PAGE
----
Frank Borman didn’t care about the moon.
The legendary NASA The astronaut, a vital member of the agency’s Apollo program, said in his final years that he did not participate in it because of the grandeur of the mission. space exploration. He had another unique, if ambitious, desire to prove himself as a unique national gem.
“I wanted to be in this American adventure of beating the Soviets. But that’s the only thing that motivated me — beating the damn Russians,” Borman said. He said on the radio program This is American life In 2018.
In fact, Borman commanded the first manned lunar mission, Apollo 8, in 1968, a key step in the United States’ quest to be the first to land astronauts on the Cretaceous surface of the Moon. The astronauts landed the following summer. It was a towering victory in the Cold War.
It turned out that Bormann was serious. Once NASA landed on the moon in 1969, winning the first space race (there is now a new lunar competition), Borman quickly resigned — even though it was almost certain that he would lead a later endeavor to reach the moon.
Why is landing a spacecraft on the moon still so challenging?
Because of Borman’s blunt candor, journalist David Kestenbaum asked Borman whether he was “the best or worst person to have been to the moon, in terms of describing what it’s like.”
“I’m probably the worst,” Borman replied.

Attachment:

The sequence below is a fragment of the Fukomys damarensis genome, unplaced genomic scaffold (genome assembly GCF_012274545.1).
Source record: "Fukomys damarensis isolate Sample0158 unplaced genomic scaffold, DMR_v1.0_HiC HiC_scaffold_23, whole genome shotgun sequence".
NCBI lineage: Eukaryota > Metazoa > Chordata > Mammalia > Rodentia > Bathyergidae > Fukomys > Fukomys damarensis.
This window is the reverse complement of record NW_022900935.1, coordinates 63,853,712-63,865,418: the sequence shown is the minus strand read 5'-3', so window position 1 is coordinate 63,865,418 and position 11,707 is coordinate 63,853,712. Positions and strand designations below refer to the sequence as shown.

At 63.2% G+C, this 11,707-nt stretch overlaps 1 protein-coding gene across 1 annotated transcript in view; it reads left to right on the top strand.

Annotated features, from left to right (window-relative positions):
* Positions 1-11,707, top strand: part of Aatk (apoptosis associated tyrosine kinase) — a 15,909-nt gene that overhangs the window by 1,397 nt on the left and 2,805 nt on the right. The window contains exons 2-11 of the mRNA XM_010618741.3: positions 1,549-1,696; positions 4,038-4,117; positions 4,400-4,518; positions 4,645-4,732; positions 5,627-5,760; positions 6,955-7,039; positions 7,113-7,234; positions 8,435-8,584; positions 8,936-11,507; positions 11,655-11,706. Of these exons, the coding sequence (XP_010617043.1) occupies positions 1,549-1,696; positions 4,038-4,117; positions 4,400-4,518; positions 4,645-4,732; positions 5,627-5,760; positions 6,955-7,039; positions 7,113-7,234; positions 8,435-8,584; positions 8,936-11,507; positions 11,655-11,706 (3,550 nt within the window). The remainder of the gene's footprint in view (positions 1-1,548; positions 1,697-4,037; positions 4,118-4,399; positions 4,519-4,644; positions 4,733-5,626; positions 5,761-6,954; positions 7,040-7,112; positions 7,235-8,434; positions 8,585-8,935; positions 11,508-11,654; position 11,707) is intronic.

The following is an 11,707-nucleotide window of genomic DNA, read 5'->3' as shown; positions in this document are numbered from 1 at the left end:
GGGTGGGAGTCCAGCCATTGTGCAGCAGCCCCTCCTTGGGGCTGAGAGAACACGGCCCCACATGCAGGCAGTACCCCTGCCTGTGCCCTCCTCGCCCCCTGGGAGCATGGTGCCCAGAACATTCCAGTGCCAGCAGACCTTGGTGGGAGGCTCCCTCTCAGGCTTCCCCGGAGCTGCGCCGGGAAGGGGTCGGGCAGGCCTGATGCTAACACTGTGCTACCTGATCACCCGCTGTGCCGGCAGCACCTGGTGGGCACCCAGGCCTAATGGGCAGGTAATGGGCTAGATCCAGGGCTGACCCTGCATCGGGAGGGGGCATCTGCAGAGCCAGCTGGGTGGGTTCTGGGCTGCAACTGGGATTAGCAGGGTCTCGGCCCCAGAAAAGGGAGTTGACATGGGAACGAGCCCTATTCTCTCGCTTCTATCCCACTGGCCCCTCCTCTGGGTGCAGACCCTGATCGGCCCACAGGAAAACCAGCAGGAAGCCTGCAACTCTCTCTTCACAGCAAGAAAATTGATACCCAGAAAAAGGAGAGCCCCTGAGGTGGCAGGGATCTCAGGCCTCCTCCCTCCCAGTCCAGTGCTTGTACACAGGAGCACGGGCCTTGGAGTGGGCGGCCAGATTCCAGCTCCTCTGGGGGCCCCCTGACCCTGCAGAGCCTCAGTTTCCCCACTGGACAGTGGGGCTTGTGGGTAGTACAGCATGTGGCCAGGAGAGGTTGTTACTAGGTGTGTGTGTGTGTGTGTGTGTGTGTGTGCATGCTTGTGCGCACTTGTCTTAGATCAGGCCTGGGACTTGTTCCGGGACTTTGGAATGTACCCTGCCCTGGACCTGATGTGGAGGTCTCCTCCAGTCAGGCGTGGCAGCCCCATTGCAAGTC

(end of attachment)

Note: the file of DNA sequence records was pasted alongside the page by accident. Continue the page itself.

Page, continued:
NASA announced that Borman died on November 7, 2023 in Billings, Montana. He was 95 years old. He is only 95 years old, and still is He flew a historic military plane.
The Apollo 8 crew trains at the Flight Acceleration Facility. Borman is on the right.
Borman had long seemed destined for spaceflight greatness. “Frank began his career as an officer in the U.S. Air Force. His love of aviation proved essential through his positions as a fighter pilot, operational pilot, test pilot, and assistant professor,” NASA Administrator Bill Nelson said in a statement. “His exceptional experience and expertise led to his selection by NASA to join the second group of astronauts.”
As the years passed, it increased Apollo mythology The man who never accepted an invitation to return to the moon and lead an expedition to the surface of the moon did not change his mind. He could have been wandering on an extraterrestrial world; He would have been seen internationally, appearing on magazine covers.
“I wouldn’t accept the risk involved in going to pick up rocks. It doesn’t mean much to me,” Borman said.
Yet his trip around the moon meant the world to the people of Earth. The Apollo 8 crew, accompanied by James Lovell and William A. Anders, captured the legendary photo of “Earthrise” as it orbited the moon on Christmas Eve 1968. (Anders took the actual photo.) Before Anders points the camera, – Bormann said sarcastically“Don’t take this, it’s not scheduled.”
The famous “Earthrise” image taken by NASA’s Apollo 8 crew.
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Moon may have been bored with Bormann, but he was actually far away Ground marbleAnd the life that moved him. When he returned from the moon, he survived Fiery 24,696 mph descent Through the Earth’s atmosphere and falling into the ocean before the Navy retrieved him from the sea by helicopter, he never bothered to return home and tell his family tales of one of the most brazen endeavors ever undertaken by anyone to date.
“It was a wonderful time of reunion and emotion, and the last thing on my mind was to tell them what the moon looks like,” Borman said.
Thank you Frank for your candor, authenticity and of course winning.
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